July 12, 2004 http://www.nytco.com/
Kofigate Gets Going
ASHINGTON — All our July chin-pulling about polls and veeps and C.I.A. missteps has little to do with November's election, which will be decided by unforeseeable events. Instead, let's counter-program, to examine a political corruption story beginning to gain traction that will reach warp speed in hearings and headlines next spring.
At least eight official investigations have begun into the largest financial rip-off in history: preliminary estimates from the G.A.O. point to $10 billion skimmed or kicked back or otherwise stolen in the U.N. dealings with Saddam Hussein.
Seeking to manage the news of the scandal, U.N. Secretary General Kofi Annan appointed former Fed chairman Paul Volcker to head an internal investigation. That seemed to slam the door on U.N. cooperation with truly independent inquiries, but Volcker last week announced that "appropriate memorandums of understanding with a number of official investigatory bodies are in place or in negotiation."
To overcome criticism like mine of his committee's lack of subpoena power or ability to take testimony under oath, Volcker has hooked up with Robert Morgenthau, the Manhattan district attorney, who has been prosecuting two men in an unrelated distressed debt case at BNP Paribas; that's the French bank the U.N. used for its oil-for-food letters of credit. That grand old prosecutor has a staff skilled at following money and has sitting grand juries available to encourage truth-telling.
Morgenthau's crew, in turn, has a collaborative relationship (pardon the _expression) with the nonpartisan staff of the Senate Permanent Subcommittee on Investigations (P.S.I.). The U.N. has stonewalled three committees of the U.S. Congress, refusing to reveal its 55 internal audits, claiming that our State Department's members on the U.N. "661 committee" had approved all kickback-ridden contracts.
But State has been slow-walking Congressional requests for documents that reveal its own poor oversight and that embarrass the U.N., which it now wants to placate. State could impede the hunt overseas through mutual legal-assistance treaties, and can continue to diddle the House committees of Henry Hyde and Chris Shays, but our diplomats cannot evade chairman's letters from the Senate P.S.I.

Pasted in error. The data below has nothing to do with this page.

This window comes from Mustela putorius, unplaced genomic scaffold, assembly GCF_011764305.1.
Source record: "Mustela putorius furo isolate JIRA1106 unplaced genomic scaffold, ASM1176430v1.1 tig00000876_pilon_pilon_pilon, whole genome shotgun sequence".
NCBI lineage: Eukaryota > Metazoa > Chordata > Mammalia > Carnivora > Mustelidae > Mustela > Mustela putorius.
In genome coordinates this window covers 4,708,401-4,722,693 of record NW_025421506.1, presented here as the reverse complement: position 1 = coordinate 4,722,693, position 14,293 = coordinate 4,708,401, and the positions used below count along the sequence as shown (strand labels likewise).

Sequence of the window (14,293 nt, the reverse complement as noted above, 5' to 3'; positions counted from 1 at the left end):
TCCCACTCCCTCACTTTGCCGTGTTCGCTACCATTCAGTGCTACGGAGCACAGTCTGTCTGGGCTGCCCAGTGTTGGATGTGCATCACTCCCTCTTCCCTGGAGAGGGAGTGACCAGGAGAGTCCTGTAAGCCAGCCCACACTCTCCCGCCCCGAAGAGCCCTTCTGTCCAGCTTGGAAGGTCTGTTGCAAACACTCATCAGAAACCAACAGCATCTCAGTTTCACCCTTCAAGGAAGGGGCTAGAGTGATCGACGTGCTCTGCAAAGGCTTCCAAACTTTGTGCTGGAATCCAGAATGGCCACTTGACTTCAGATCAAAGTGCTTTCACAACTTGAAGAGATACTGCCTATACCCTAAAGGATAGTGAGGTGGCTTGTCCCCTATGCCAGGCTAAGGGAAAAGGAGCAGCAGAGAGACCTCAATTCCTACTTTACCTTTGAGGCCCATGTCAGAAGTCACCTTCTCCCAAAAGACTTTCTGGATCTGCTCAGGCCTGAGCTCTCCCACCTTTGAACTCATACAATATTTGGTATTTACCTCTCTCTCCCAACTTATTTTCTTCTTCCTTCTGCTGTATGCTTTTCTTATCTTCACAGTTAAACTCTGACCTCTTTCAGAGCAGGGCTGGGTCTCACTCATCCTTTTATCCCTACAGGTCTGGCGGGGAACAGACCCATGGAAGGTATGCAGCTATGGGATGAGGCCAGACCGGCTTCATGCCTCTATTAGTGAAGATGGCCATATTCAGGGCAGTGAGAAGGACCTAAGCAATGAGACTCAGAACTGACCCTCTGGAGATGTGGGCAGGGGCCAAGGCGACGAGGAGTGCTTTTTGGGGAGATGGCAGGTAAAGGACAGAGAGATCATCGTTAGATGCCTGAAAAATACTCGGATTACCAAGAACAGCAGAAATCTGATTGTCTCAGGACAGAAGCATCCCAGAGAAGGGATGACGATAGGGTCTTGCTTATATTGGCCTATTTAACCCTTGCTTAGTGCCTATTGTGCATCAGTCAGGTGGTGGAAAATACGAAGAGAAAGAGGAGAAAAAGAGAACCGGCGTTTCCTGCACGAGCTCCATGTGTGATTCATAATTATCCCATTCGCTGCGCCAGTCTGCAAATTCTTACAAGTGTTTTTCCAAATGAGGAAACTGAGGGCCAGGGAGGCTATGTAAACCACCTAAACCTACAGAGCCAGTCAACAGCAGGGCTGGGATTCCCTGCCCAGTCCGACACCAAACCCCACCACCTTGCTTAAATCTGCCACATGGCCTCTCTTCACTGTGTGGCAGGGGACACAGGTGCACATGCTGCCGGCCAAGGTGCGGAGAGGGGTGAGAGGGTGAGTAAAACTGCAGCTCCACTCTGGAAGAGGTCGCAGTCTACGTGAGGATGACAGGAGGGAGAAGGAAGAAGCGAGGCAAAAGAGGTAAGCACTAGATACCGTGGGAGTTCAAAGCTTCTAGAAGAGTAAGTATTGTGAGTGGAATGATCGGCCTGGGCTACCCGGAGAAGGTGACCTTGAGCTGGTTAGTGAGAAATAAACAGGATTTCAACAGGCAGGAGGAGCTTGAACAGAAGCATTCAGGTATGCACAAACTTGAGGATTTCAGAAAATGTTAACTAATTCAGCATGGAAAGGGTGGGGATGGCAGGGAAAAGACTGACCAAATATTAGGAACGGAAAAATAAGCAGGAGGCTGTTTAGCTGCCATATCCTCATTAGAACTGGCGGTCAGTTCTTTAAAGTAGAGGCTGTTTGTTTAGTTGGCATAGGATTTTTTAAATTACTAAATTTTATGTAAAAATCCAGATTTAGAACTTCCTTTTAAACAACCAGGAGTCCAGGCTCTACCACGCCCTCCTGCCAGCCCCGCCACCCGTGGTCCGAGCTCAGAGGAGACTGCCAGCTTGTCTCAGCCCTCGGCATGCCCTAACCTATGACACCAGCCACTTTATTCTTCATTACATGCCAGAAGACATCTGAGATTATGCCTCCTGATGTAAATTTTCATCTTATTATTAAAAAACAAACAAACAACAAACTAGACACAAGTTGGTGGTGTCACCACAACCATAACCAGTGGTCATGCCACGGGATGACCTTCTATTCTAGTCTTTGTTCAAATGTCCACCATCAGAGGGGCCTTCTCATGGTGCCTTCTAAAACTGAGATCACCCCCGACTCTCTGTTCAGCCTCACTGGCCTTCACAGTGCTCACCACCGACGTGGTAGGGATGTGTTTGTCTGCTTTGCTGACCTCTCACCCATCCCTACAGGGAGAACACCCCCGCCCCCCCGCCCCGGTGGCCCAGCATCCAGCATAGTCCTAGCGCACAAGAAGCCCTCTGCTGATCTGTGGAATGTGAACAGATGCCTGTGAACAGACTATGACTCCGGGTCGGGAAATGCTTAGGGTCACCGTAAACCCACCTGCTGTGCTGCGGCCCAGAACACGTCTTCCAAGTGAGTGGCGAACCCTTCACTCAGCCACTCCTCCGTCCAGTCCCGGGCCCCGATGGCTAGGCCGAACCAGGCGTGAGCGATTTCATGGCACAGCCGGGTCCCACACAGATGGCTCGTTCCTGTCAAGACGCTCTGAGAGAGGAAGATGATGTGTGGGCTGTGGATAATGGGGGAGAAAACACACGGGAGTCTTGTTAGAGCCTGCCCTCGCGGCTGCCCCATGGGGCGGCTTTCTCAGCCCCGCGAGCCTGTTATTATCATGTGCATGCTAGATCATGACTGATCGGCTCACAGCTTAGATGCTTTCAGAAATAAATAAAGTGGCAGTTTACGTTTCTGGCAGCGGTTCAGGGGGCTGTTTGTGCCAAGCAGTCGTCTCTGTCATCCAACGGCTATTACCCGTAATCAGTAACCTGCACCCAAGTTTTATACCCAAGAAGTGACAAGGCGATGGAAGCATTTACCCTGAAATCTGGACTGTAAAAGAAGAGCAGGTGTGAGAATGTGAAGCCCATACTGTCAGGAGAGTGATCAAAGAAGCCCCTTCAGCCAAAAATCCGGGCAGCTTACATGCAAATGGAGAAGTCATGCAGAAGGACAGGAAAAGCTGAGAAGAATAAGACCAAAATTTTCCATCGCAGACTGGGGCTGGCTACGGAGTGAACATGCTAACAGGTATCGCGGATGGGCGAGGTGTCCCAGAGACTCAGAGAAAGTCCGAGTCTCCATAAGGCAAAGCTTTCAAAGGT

Who else is on the trail of the skimmed billions, much of it owed to those Kurdish Iraqis shortchanged by U.N. dispensers of largess? Playing catch-up to Morgenthau, a Justice Department U.S. attorney in New York has subpoenaed records of several American oil companies; our Treasury Department charged a couple of minor players with illegal transactions with Iraq.
Meanwhile, back in Baghdad, where much of the grandest larceny ignored by the U.N. originated, the investigation by the old Governing Council was stopped by Paul Bremer because its leaks alerted the world and upset the U.N. The search for damning documents was re-launched under non-Chalabi auspices, but the chairman of Iraq's Supreme Audit Board, Ihsan Karim, was killed on his way to work two weeks ago. Criminal enterprises have heavy money at stake in this.
Volcker, still in a start-up stage after four months, assures The Wall Street Journal he hired a great senior staff. But one is Richard Murphy, former ambassador to Saudi Arabia and a veteran Arab apologist on TV. Will he prevail on Jordan's king to get the Philadelphia Investment Corporation in Amman to open its files about financing favored "beneficiaries"? Or dare to demand the United Arab Emirates order its Al Wasel and Babel trading company to explain the lucrative electrical projects that had nothing to do with food?
Another is Prof. Mark Pieth of the University of Basel, of high repute in countering money laundering. Key to the transmission of oil-for-food funds is Cotecna Inspections, a Swiss corporation that got the U.N. contract to monitor deliveries and whose "notice of arrival" was pure gold to corrupt sellers. Mr. Annan's son was its consultant just before the fat contract was issued; even after a U.N. audit showed suspicious inspection inadequacies, Cotecna's contract was expanded. Professor Pieth's work will be judged on whether he can crack Swiss government secrecy to reveal the goings-on at Cotecna.
These investigations were triggered by the press. But why should competitive journalists wait months for official leaks? Bankers, traders and honest U.N. underlings are eager to whis-tleblow; shoe-leather reporting is required to hot-foot the watchmen now that they are finally awake.
Copyright 2004 The New York Times Company |